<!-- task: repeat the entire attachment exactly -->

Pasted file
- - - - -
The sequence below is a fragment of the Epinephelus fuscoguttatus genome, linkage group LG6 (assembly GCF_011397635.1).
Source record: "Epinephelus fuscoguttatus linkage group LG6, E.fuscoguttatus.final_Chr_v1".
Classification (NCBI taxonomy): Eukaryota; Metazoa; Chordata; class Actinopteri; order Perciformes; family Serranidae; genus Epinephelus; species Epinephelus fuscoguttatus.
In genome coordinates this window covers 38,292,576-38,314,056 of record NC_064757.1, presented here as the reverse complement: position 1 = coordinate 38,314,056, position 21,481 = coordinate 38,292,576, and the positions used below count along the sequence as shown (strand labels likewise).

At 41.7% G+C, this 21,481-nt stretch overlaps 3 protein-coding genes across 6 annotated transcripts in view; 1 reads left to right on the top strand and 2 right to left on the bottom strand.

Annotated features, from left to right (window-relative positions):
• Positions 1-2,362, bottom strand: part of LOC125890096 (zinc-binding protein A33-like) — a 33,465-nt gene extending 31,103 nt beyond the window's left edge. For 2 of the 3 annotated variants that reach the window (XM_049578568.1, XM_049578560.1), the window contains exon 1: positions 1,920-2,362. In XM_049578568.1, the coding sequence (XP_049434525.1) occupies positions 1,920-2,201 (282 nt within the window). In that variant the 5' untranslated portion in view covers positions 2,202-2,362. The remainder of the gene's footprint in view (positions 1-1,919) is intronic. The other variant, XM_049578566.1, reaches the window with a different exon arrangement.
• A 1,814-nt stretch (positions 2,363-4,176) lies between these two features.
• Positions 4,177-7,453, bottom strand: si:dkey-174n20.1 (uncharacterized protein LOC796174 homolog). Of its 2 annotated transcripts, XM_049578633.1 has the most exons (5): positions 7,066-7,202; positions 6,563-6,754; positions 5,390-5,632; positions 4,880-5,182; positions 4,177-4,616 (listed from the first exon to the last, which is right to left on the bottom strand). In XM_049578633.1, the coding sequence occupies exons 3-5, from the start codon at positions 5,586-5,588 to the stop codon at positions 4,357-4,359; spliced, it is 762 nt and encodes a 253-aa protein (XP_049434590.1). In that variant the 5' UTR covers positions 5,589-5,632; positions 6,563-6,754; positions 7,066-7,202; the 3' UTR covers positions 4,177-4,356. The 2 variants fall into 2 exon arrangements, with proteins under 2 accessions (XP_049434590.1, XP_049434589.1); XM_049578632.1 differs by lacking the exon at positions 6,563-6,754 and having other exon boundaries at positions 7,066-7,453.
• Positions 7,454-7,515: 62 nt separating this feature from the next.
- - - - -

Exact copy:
The sequence below is a fragment of the Epinephelus fuscoguttatus genome, linkage group LG6 (assembly GCF_011397635.1).
Source record: "Epinephelus fuscoguttatus linkage group LG6, E.fuscoguttatus.final_Chr_v1".
Classification (NCBI taxonomy): Eukaryota; Metazoa; Chordata; class Actinopteri; order Perciformes; family Serranidae; genus Epinephelus; species Epinephelus fuscoguttatus.
In genome coordinates this window covers 38,292,576-38,314,056 of record NC_064757.1, presented here as the reverse complement: position 1 = coordinate 38,314,056, position 21,481 = coordinate 38,292,576, and the positions used below count along the sequence as shown (strand labels likewise).

At 41.7% G+C, this 21,481-nt stretch overlaps 3 protein-coding genes across 6 annotated transcripts in view; 1 reads left to right on the top strand and 2 right to left on the bottom strand.

Annotated features, from left to right (window-relative positions):
• Positions 1-2,362, bottom strand: part of LOC125890096 (zinc-binding protein A33-like) — a 33,465-nt gene extending 31,103 nt beyond the window's left edge. For 2 of the 3 annotated variants that reach the window (XM_049578568.1, XM_049578560.1), the window contains exon 1: positions 1,920-2,362. In XM_049578568.1, the coding sequence (XP_049434525.1) occupies positions 1,920-2,201 (282 nt within the window). In that variant the 5' untranslated portion in view covers positions 2,202-2,362. The remainder of the gene's footprint in view (positions 1-1,919) is intronic. The other variant, XM_049578566.1, reaches the window with a different exon arrangement.
• A 1,814-nt stretch (positions 2,363-4,176) lies between these two features.
• Positions 4,177-7,453, bottom strand: si:dkey-174n20.1 (uncharacterized protein LOC796174 homolog). Of its 2 annotated transcripts, XM_049578633.1 has the most exons (5): positions 7,066-7,202; positions 6,563-6,754; positions 5,390-5,632; positions 4,880-5,182; positions 4,177-4,616 (listed from the first exon to the last, which is right to left on the bottom strand). In XM_049578633.1, the coding sequence occupies exons 3-5, from the start codon at positions 5,586-5,588 to the stop codon at positions 4,357-4,359; spliced, it is 762 nt and encodes a 253-aa protein (XP_049434590.1). In that variant the 5' UTR covers positions 5,589-5,632; positions 6,563-6,754; positions 7,066-7,202; the 3' UTR covers positions 4,177-4,356. The 2 variants fall into 2 exon arrangements, with proteins under 2 accessions (XP_049434590.1, XP_049434589.1); XM_049578632.1 differs by lacking the exon at positions 6,563-6,754 and having other exon boundaries at positions 7,066-7,453.
• Positions 7,454-7,515: 62 nt separating this feature from the next.